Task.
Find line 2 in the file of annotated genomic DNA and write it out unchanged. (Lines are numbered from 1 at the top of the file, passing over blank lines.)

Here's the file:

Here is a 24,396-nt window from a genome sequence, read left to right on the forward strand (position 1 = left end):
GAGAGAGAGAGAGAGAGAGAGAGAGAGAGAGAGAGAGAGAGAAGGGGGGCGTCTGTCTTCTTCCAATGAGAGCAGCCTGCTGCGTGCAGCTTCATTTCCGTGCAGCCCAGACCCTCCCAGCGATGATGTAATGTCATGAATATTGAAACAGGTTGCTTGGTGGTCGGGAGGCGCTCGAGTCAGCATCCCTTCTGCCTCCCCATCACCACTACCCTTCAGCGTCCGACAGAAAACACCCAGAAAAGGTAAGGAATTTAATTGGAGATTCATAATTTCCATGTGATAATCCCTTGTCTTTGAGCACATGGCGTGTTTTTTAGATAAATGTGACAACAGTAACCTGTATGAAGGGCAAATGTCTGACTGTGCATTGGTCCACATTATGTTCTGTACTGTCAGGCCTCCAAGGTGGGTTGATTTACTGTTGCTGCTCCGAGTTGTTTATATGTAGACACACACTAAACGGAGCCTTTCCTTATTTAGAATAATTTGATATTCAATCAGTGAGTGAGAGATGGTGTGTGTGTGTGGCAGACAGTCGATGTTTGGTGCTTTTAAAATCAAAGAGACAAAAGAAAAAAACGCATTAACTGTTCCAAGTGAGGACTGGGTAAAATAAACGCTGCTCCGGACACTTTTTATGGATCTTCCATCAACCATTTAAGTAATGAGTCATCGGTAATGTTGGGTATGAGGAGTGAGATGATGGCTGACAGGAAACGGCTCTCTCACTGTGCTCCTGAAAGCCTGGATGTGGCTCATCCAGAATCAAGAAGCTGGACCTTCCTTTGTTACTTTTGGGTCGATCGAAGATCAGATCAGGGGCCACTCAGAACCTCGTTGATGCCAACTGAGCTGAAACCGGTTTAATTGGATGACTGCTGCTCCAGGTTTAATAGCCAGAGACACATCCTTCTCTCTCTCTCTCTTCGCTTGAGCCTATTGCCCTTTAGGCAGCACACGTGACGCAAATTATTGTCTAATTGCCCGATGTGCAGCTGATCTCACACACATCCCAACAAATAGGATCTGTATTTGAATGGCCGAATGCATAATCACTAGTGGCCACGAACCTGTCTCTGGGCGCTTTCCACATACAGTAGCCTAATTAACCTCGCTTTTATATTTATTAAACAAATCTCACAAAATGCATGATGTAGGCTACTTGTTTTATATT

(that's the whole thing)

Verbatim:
GAGAGAGAGAGAGAGAGAGAGAGAGAGAGAGAGAGAGAGAGAAGGGGGGCGTCTGTCTTCTTCCAATGAGAGCAGCCTGCTGCGTGCAGCTTCATTTCCGTGCAGCCCAGACCCTCCCAGCGATGATGTAATGTCATGAATATTGAAACAGGTTGCTTGGTGGTCGGGAGGCGCTCGAGTCAGCATCCCTTCTGCCTCCCCATCACCACTACCCTTCAGCGTCCGACAGAAAACACCCAGAAAAGGTAAGGAATTTAATTGGAGATTCATAATTTCCATGTGATAATCCCTTGTCTTTGAGCACATGGCGTGTTTTTTAGATAAATGTGACAACAGTAACCTGTATGAAGGGCAAATGTCTGACTGTGCATTGGTCCACATTATGTTCTGTACTGTCAGGCCTCCAAGGTGGGTTGATTTACTGTTGCTGCTCCGAGTTGTTTATATGTAGACACACACTAAACGGAGCCTTTCCTTATTTAGAATAATTTGATATTCAATCAGTGAGTGAGAGATGGTGTGTGTGTGTGGCAGACAGTCGATGTTTGGTGCTTTTAAAATCAAAGAGACAAAAGAAAAAAACGCATTAACTGTTCCAAGTGAGGACTGGGTAAAATAAACGCTGCTCCGGACACTTTTTATGGATCTTCCATCAACCATTTAAGTAATGAGTCATCGGTAATGTTGGGTATGAGGAGTGAGATGATGGCTGACAGGAAACGGCTCTCTCACTGTGCTCCTGAAAGCCTGGATGTGGCTCATCCAGAATCAAGAAGCTGGACCTTCCTTTGTTACTTTTGGGTCGATCGAAGATCAGATCAGGGGCCACTCAGAACCTCGTTGATGCCAACTGAGCTGAAACCGGTTTAATTGGATGACTGCTGCTCCAGGTTTAATAGCCAGAGACACATCCTTCTCTCTCTCTCTCTTCGCTTGAGCCTATTGCCCTTTAGGCAGCACACGTGACGCAAATTATTGTCTAATTGCCCGATGTGCAGCTGATCTCACACACATCCCAACAAATAGGATCTGTATTTGAATGGCCGAATGCATAATCACTAGTGGCCACGAACCTGTCTCTGGGCGCTTTCCACATACAGTAGCCTAATTAACCTCGCTTTTATATTTATTAAACAAATCTCACAAAATGCATGATGTAGGCTACTTGTTTTATATT